Having contended with autumnal mud it was a horribly cold winter with temperatures falling to minus 20 Celsius for a six week period. One blessing of this plummet in temperatures was the mud froze, but so did water…and men. The main enemy at this point was the weather, not the Germans. In mid-March John was admitted to No.34 CCS for treatment of lumbago and “ICT feet”. Having endured such terrible trench conditions many men suffered problems with their feet. It is likely that John moved to a hospital in Rouen, thereby missing his battalion’s part in pursuing the Germans in their retreat to the Hindenburg Line. At some point he rejoined his battalion and moved northward to the Belgian city of Ypres. This was for the start of the Third Battle of Ypres (Passchendaele) during which the Guards Division attacked on the opening day, 31 July 1917.

And for the filming with David, this was as far as I got! I was asked to set the scene for John’s war up to this point. David went over to Ypres and was shown where his great grandfather was wounded. The records show John Boorman arrived back in the UK on 11 August 1917 having been wounded in the left leg below the knee. Despite escaping the horrors of the battlefield John’s war continued. In April 1918 he was admitted to hospital and found to be suffering from mental instability (delusional insanity). A few months after he was transferred to the County of Middlesex War Hospital which contained a specialist military mental hospital. Sadly, it appears John never recovered from the mental scars of service on the Western Front and died, still in care, in 1962. His is a tragic story that reminds us of the enduring effect that war had on many men. While some seemed to return to civvie life and get on with things, return to work, raise a family and function normally, other men were unable to do so and suffered mental anguish for the rest of their lives.

My thanks to the estimable Chris Baker of who did so much of the research into John Boorman’s story and provided me with a copy of the report he had prepared for Wall to Wall.


The internet is a wonderful thing; for anyone interested in a certain battalion or unit it is now possible to hammer a few key words into a search engine and find all sorts of information about their part in major, set-piece battles. Forums and discussion groups also have their place. Some regimental museums have even transcribed all of their battalion war diaries, making them available online for free.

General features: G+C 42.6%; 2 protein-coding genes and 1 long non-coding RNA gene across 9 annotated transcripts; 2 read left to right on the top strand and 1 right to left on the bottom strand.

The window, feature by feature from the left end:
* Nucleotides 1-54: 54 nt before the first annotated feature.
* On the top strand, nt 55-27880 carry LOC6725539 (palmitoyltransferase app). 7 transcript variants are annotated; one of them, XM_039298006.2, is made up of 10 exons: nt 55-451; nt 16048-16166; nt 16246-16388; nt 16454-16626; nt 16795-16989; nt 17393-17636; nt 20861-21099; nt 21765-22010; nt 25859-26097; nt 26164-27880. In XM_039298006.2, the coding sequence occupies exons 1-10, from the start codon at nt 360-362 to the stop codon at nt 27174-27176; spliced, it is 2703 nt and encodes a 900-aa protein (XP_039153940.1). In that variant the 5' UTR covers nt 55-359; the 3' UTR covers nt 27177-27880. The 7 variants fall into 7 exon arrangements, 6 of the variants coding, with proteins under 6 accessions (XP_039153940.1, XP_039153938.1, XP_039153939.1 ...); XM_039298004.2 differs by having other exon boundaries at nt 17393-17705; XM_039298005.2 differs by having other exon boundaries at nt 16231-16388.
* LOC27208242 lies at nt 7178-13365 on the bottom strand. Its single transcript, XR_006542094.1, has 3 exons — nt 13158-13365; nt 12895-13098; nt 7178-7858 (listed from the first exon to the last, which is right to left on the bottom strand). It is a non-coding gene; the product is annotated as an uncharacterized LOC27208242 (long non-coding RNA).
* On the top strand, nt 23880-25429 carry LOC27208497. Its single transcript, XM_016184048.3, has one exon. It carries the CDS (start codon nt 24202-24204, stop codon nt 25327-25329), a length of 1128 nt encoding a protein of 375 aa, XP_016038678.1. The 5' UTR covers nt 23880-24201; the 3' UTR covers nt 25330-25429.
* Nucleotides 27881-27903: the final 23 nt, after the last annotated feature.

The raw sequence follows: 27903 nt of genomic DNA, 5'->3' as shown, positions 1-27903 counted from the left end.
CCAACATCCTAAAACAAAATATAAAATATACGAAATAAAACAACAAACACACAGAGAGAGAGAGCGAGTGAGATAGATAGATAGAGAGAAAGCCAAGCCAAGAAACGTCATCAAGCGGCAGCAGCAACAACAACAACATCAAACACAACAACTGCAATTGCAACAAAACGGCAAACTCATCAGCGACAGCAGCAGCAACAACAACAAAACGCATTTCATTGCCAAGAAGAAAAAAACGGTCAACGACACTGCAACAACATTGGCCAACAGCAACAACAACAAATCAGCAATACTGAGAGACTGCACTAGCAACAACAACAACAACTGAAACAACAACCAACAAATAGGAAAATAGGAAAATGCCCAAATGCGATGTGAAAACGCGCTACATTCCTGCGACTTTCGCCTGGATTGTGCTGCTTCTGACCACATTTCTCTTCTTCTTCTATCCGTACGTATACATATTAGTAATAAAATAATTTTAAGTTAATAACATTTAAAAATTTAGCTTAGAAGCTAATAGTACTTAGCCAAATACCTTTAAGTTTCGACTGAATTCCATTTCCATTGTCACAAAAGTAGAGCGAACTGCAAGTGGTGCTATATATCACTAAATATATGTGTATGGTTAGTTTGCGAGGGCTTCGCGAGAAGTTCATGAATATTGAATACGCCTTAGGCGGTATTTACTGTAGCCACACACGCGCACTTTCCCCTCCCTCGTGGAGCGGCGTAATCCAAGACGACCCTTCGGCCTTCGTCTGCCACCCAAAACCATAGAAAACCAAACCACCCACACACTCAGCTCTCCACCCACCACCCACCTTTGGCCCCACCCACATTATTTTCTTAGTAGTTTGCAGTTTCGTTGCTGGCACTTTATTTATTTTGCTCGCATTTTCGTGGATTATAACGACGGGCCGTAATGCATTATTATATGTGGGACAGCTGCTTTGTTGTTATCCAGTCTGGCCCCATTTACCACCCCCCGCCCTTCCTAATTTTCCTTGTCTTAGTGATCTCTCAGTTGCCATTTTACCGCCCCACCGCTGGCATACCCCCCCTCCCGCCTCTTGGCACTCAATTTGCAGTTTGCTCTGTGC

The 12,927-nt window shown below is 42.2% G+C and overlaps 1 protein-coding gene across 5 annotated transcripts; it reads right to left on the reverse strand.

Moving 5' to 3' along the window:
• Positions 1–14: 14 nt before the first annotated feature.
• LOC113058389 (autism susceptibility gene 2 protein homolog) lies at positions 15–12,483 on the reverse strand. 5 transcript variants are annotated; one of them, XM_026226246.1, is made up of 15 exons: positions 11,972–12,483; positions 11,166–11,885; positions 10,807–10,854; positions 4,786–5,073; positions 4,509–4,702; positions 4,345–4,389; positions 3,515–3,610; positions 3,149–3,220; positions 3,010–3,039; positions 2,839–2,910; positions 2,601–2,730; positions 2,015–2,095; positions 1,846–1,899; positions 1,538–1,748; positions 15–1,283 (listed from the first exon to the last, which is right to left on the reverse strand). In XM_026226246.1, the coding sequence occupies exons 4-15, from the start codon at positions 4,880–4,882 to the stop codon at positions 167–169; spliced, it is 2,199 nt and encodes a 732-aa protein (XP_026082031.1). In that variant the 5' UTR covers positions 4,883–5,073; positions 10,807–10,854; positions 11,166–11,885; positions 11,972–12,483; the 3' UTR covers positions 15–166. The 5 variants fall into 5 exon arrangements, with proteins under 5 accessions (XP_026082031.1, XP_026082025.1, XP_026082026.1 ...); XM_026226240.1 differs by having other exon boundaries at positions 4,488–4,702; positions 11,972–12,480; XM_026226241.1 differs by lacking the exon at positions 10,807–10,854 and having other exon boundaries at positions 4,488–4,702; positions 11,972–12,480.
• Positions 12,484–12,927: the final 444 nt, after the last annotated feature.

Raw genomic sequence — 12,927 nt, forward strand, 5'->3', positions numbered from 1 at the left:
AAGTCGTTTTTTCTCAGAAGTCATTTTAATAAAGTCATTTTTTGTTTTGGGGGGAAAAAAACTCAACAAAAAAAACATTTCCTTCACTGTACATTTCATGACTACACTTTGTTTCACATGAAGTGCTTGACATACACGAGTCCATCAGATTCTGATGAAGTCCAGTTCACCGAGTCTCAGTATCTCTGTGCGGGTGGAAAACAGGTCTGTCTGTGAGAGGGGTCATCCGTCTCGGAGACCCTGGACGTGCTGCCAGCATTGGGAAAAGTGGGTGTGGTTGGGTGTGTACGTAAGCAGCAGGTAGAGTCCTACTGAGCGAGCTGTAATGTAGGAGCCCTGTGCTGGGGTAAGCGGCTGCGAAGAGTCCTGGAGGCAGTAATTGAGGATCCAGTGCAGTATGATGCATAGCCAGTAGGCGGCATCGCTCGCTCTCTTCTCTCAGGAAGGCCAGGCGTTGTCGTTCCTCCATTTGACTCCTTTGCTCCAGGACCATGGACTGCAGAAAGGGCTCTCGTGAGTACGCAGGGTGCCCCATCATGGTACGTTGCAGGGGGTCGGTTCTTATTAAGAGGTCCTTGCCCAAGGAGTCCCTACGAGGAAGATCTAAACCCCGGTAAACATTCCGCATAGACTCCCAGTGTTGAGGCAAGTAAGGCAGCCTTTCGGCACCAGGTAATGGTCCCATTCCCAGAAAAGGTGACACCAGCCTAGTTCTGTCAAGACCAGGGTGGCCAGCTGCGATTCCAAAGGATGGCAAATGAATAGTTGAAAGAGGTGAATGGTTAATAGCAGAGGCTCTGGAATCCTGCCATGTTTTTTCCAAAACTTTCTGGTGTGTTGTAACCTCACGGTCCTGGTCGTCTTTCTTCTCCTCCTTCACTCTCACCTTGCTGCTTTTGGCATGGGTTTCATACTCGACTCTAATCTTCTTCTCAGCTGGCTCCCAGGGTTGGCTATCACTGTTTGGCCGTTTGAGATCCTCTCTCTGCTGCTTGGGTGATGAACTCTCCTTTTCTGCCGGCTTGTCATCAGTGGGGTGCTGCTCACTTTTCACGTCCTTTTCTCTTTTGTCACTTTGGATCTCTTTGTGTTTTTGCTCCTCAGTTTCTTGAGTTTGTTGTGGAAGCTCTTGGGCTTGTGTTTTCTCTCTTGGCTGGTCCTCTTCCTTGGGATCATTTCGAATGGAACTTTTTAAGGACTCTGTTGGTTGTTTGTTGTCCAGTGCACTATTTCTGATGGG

Extract from the 17th Middlesex Regiment War Diary. Reproduced with permission of National Archives, Ref: WO95/1361

Extract from the 17th Middlesex Regiment War Diary. Reproduced with permission of National Archives, Ref: WO95/1361

Libraries, regimental archives and the National Archives all have information available to help understand events. However, what of the vast majority of time spent not going ‘over the top’ or taking part in the next ‘Big Push’? What of the less-well chronicled, monotonous but necessary routine of trench warfare?

It can be an immensely satisfying task to follow a unit’s movements around the battlefield; this is often undertaken as part of a family pilgrimage or greater desire to ‘follow in the footsteps’ of a relative who served. For me, when battlefield guiding, it is the part of the job that I love the most. Don’t get me wrong – I enjoy a general tour around the main tourist sites as well as the next person but it is in analysing the minutiae of war diary entries and working out such mundane things as billeting arrangements or where sports events were held that yields most fulfilment.

Walking along the route of Football Trench, Calonne North sector.

Walking along the route of Football Trench, Calonne North sector.

I recently returned from a bespoke trip following the 17th Middlesex Regiment (Footballers’ Battalion) around various villages and towns in French Flanders and the Gohelle coalfields in which they spent November 1915 – March 1916.  My client’s grandfather had enlisted underage and spent four months with the battalion before being wounded in mid-March 1916; a wound which saved him from taking part in the Battalion’s action at Deville Wood on the Somme.  During the four month period the Battalion held trenches at Cambrin, Givenchy-lès-la-Bassée and Festubert before taking over the Calonne sector from the French at the end of February.

Private James MacDonald, 17th Middlesex - first casualty of the battalion at Cambrin Churchyard Extension

Private James MacDonald, 17th Middlesex – first casualty of the battalion at Cambrin Churchyard Extension